Jen Jenkins has taken over this christian writing group- seminar retreaty thing that tries to sell christian writing though the use of CS Lewis' name. To be a member, you need more than your Christian charity, you need your American dollars. Jenkins spearheads it and you can hear him give advice on the craft!!!!!




message 31: by Jen (new) - rated it 1 star

Jen Jen wrote: "Jenkins has taken over this christian writing group- seminar retreaty thing that tries to sell christian writing though the use of CS Lewis' name. To be a member, you need more than your Christian ..."

http://www.christianwritersguild.com/...


message 30: by Whitaker (new)

Whitaker ...a non-thinking brand of religious mania being fed to people through shitty books like this one. Instead of believing in anything this book is getting people to do the old Pascal's wager and put the insurance bet on getting into Heaven, there is nothing here about being any kind of decent human being, just a mindless automaton getting ready to kneel down and pray and preach at anyone until they are brow-beaten into submission.

Notwithstanding my devout atheist beliefs, I do find it a tragedy that we have gone from Thomas Aquinas' Confessions to this drivel. What ever happened to doubt, self-examination and spiritual struggle?


message 29: by Greg (new) - rated it 3 stars

Greg I agree. I was trying to think today if there were any theologians of the new evangelicals. I don't know if it's an overstatement or simplification to see most of what they pass off as religious writings is really just the sharing kind of stories that one would find in a 12 Step Program.

There has been in the past century still some Christian writers who have tackled the kinds of questions you bring up, but they have generally Catholic's. I thinking Bonhoffer and Merton, and currently Marion and maybe even Virillo.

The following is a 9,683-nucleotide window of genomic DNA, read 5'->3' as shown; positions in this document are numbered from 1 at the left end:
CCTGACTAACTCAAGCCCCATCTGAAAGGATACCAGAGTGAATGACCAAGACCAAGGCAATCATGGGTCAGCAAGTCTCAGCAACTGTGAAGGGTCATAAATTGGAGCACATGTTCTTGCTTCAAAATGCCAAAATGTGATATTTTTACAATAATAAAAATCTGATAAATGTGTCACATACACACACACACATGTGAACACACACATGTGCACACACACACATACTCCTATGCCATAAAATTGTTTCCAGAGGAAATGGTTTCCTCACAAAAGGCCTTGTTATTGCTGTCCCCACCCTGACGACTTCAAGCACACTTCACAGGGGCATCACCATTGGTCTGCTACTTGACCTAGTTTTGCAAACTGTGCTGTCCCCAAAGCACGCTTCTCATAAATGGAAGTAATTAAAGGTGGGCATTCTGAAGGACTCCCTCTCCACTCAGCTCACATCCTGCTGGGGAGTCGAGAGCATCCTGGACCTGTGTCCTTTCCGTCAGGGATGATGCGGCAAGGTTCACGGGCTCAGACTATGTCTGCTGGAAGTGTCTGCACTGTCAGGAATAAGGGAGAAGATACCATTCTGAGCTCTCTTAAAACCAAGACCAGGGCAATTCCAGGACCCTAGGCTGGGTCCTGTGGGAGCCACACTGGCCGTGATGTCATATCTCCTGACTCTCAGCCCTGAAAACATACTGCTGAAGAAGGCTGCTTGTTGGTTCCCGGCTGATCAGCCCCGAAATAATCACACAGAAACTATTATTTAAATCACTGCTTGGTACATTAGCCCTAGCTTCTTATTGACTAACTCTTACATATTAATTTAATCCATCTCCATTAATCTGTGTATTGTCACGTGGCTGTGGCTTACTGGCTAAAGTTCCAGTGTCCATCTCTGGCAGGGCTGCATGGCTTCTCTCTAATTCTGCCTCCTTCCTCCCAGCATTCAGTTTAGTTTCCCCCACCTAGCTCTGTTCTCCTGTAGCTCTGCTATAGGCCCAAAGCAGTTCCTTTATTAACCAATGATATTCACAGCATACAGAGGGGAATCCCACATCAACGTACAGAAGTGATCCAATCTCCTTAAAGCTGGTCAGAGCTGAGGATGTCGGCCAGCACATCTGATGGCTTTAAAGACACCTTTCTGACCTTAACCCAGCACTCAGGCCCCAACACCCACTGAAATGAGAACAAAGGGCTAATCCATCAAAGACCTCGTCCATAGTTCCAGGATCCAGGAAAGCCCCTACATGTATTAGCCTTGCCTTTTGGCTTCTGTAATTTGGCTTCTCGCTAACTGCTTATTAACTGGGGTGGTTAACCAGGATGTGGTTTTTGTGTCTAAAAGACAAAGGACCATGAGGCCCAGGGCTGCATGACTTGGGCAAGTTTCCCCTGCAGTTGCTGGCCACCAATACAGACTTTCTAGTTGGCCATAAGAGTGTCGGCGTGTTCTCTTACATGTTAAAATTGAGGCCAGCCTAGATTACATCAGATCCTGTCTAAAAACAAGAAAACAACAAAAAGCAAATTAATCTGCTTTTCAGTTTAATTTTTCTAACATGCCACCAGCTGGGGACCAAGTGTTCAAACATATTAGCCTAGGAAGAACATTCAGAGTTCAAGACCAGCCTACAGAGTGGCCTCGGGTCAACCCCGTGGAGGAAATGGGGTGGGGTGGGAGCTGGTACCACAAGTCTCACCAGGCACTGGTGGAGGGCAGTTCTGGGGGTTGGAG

What I do find kind of sad in an ironic sort of way is that books like Left Behind, and crappy Christian Rock is produced by 'humble' people who claim no responsibility for the work, but say that it's God working through them. If you were an all powerful being wouldn't one directly inspire literature that is better than a third-rate Tom Clancy knock-off, or some derivative Blink-182 pop-punk? But on the other side of the coin, there is contemporary religious classical music by people like Arvo Part and Henryk Gorecki that is so good that it could be argued that there could be some small slight chance of divine inspiration.

I don't mean to come off sounding like the cheering squad for the Catholics here.


message 28: by Jasmine (new) - added it

Jasmine What I found interesting about this book or the 20 pages that I read was how unlikable all the Christians were.


message 27: by Joshua Nomen-Mutatio (last edited Jun 24, 2009 05:28AM) (new) - rated it 1 star

Joshua Nomen-Mutatio You guys do realize Aquinas advocated killing heretics, right? And I think you meant Augustine's (who advocated the torture of heretics) Confessions.


message 26: by Jasmine (new) - added it

Jasmine did I know that already, no.

am I shocked, no.

if forced to guess the answer would I have guessed that, yes.


message 25: by Joshua Nomen-Mutatio (last edited Jun 24, 2009 06:13AM) (new) - rated it 1 star

Joshua Nomen-Mutatio I'm just saying that there's nothing in the work of Aquinas or Augustine that we should we welcome back to the 21st century. Unless we're having overwhelming Inquisition nostalgia.


message 24: by Joshua Nomen-Mutatio (last edited Jun 24, 2009 06:24AM) (new) - rated it 1 star

Joshua Nomen-Mutatio Greg wrote: "I agree. I was trying to think today if there were any theologians of the new evangelicals."